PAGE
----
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What is Rosemaling?

Rosemaling is a traditional Norwegian Folk Art that flourished during the 18th and 19th centuries in rural Norway. The stylized scrolls and flowers in combination with rustic folk art and woodcarving designs were greatly influenced by Baroque and Rococo styles from other parts of Europe. Styles and techniques varied from region to region. Different styles are named after the region of Norway or the valley (dal) in which they were practiced. The art form came with Norwegian immigrants to places like Minnesota, Wisconsin and Iowa and blossomed out from there. There are still many Norwegian families that teach rosemaling, along with many others who have learned it, loved it and share it.

The most popular styles of rosemaling are Telemark and Rogaland. Telemark is the most distinctive style in Norway. Telemark designs are asymmetrical, based on C-scrolls and S-scrolls filled with stylized flowers and graceful line-work. Colors used are clean and transparent and the outlining of the scrolls and flowers makes Telemark even more outstanding.

Rogaland, a very popular form in America, is symmetrical and precise. It has Oriental, Dutch and German influences using tulips, vases and hearts in many of the designs. This style uses dark colors with usually only three values, making the shading very subtle. Rogaland often has fine detailing such as beading and crosshatching. This style is a mixture of Hallingdal and Telemark.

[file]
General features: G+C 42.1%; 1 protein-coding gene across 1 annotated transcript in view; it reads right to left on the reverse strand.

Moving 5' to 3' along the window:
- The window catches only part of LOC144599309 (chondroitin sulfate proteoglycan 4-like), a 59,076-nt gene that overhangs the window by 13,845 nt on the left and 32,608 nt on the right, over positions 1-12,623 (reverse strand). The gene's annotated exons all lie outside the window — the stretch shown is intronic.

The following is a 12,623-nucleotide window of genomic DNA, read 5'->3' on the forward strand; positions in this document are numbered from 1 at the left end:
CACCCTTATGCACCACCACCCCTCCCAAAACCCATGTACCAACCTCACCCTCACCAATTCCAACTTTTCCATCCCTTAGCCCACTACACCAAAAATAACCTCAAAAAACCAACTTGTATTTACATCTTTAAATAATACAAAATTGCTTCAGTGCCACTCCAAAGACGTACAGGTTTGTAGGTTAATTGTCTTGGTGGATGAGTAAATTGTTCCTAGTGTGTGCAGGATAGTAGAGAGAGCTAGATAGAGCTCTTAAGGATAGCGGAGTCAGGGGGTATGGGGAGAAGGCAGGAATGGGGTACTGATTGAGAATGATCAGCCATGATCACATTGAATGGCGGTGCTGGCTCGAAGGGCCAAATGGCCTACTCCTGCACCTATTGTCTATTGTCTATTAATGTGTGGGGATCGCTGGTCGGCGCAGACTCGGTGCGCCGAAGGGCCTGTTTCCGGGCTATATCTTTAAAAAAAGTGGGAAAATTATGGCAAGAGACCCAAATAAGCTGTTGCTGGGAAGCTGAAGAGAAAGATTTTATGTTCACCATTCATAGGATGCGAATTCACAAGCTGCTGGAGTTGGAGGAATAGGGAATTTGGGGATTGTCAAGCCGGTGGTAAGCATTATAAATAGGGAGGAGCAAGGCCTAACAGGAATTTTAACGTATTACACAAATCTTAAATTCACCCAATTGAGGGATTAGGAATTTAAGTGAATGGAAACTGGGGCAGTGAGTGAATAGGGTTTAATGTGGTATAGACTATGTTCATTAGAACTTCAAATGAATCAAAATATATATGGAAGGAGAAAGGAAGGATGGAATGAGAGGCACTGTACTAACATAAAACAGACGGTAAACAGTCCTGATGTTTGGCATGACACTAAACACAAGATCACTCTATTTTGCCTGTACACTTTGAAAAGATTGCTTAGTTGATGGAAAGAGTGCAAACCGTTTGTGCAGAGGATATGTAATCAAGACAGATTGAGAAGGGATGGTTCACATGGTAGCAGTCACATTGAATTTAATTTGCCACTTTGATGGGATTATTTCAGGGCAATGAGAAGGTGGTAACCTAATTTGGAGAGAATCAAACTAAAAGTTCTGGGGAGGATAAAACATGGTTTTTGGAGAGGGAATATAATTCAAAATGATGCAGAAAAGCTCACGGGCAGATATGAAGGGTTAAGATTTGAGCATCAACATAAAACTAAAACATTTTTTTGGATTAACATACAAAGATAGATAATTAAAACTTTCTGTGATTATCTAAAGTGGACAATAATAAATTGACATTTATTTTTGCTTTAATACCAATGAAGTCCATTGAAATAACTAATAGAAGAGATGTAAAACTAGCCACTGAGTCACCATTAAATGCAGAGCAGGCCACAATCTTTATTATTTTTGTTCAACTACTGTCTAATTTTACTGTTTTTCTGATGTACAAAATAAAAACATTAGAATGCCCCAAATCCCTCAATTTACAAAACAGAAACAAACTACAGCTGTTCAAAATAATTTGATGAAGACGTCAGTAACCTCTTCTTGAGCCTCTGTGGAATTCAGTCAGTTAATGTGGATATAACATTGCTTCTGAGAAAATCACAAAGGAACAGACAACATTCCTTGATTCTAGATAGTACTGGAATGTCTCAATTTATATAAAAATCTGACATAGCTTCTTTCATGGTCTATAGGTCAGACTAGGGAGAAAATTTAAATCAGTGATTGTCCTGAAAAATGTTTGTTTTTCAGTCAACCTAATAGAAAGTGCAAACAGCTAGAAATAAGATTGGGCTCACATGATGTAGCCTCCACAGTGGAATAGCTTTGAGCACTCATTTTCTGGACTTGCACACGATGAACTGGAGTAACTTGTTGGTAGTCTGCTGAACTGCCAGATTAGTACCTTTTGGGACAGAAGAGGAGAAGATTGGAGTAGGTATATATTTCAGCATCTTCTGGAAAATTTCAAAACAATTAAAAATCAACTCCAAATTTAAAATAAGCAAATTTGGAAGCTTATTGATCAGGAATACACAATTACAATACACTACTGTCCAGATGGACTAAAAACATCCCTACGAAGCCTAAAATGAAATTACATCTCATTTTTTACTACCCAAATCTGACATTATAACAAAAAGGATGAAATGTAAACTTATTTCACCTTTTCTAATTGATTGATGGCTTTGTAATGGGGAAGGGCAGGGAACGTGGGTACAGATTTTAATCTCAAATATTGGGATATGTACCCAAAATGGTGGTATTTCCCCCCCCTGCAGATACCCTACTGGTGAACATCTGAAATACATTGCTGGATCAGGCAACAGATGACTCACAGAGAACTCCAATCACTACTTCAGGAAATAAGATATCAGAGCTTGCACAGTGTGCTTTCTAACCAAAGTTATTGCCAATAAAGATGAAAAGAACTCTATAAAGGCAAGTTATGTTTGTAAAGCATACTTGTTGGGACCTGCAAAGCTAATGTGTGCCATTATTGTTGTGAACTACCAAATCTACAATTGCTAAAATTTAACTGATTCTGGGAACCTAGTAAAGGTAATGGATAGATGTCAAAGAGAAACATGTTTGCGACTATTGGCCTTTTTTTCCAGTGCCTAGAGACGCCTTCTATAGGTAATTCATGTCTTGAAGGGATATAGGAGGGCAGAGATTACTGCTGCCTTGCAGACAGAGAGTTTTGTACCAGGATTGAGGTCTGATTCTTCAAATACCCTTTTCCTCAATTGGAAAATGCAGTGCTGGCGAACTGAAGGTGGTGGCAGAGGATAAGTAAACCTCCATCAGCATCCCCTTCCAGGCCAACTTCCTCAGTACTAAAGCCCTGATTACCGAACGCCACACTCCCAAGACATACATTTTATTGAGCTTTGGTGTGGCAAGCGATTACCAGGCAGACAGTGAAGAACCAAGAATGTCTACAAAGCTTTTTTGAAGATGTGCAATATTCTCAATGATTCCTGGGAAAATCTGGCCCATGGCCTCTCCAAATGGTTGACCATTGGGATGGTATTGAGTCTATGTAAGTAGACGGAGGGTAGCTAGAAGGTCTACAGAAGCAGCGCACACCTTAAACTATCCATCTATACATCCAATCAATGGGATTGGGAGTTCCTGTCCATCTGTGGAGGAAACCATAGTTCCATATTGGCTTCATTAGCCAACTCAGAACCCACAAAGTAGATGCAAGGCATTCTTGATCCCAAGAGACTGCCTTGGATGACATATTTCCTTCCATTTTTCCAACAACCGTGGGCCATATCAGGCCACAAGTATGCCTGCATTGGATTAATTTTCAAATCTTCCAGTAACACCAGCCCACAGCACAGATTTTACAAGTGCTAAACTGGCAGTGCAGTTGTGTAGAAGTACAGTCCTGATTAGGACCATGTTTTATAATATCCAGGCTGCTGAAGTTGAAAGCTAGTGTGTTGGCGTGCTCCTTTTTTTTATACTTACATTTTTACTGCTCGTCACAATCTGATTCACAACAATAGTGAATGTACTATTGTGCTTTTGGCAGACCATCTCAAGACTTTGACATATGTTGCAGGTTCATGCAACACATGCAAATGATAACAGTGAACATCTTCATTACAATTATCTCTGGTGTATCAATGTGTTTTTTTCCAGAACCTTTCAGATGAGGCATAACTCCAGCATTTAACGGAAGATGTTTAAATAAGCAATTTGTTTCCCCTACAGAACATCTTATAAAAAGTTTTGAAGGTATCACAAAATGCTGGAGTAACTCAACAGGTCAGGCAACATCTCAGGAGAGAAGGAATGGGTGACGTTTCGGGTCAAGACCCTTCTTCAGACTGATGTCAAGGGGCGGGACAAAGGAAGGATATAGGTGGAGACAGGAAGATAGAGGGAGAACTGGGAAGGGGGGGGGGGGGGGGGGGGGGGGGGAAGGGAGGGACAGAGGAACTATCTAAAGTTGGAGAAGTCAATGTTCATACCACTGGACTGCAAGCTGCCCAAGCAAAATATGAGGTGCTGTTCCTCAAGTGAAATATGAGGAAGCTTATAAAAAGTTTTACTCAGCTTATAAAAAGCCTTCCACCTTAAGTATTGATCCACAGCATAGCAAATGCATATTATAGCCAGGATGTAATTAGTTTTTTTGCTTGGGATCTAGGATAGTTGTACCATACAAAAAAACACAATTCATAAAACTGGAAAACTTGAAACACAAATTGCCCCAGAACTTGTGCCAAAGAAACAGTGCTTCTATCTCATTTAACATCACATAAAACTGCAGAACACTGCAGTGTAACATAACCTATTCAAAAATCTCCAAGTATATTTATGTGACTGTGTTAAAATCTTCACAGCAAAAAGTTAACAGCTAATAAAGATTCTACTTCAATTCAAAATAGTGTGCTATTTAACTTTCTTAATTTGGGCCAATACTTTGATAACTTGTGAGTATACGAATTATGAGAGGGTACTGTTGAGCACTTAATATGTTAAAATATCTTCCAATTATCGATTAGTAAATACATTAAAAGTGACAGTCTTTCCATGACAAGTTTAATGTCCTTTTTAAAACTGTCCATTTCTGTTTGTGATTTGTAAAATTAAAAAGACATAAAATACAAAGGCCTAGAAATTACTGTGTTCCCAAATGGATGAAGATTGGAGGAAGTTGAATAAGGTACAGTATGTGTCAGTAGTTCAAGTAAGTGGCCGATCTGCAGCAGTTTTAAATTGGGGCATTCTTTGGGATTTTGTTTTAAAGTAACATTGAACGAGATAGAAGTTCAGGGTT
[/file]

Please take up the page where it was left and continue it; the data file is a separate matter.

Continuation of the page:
The Valdres style is distinct in its use of flower forms that actually resemble real flowers. Another popular style, with many painters,Hallingdal uses large, bold stylized flowers as the main design element. Quite often figures of people or animals are included. The colors are strong and powerful, very often on a red background. Painting is opaque with wet on wet overlays creating the only shading. The Gudbrandsdal style makes extensive use of the folded over acanthus leaf, again stylized.

Various Rosemaling Styles

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